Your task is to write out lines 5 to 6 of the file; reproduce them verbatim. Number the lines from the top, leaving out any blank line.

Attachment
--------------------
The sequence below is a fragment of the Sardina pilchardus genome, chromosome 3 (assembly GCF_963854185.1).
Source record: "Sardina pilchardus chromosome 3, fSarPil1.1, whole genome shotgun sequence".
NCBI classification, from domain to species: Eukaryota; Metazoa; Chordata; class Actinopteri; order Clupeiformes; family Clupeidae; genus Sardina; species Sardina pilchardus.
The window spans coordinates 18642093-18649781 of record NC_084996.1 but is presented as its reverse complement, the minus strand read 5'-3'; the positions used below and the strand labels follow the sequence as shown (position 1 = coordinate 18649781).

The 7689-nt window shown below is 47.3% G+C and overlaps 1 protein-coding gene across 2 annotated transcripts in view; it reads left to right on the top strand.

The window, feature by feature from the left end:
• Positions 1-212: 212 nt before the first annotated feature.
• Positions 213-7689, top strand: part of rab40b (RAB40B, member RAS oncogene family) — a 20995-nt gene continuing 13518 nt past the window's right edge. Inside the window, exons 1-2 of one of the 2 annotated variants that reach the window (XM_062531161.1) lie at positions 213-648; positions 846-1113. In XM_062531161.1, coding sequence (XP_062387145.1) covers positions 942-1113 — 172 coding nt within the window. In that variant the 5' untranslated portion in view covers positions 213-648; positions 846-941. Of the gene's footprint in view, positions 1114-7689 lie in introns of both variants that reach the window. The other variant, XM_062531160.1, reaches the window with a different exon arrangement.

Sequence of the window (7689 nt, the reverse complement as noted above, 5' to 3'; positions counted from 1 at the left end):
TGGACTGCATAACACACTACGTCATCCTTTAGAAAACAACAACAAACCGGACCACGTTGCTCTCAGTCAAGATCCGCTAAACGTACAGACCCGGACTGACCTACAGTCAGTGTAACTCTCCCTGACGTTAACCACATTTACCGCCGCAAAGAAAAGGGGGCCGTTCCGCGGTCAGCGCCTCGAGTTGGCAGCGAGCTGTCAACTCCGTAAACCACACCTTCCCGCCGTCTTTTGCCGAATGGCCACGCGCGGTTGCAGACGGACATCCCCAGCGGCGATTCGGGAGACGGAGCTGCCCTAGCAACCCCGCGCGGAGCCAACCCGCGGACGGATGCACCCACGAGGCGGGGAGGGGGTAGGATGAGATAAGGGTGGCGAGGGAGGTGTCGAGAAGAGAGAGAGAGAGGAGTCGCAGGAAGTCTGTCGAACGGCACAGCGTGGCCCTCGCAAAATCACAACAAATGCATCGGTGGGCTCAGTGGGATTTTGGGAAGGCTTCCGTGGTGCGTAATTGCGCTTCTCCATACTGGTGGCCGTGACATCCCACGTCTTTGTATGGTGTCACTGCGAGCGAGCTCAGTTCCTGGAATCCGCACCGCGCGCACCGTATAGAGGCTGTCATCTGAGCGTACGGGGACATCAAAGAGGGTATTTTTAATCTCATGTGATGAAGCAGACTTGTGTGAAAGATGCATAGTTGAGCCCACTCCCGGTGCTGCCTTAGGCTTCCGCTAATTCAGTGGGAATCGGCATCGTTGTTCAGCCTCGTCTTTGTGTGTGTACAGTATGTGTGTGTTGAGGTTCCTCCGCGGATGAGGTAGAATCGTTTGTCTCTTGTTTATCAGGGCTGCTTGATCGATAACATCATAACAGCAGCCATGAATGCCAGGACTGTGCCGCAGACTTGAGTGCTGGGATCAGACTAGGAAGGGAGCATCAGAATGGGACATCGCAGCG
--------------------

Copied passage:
The 7689-nt window shown below is 47.3% G+C and overlaps 1 protein-coding gene across 2 annotated transcripts in view; it reads left to right on the top strand.

The window, feature by feature from the left end: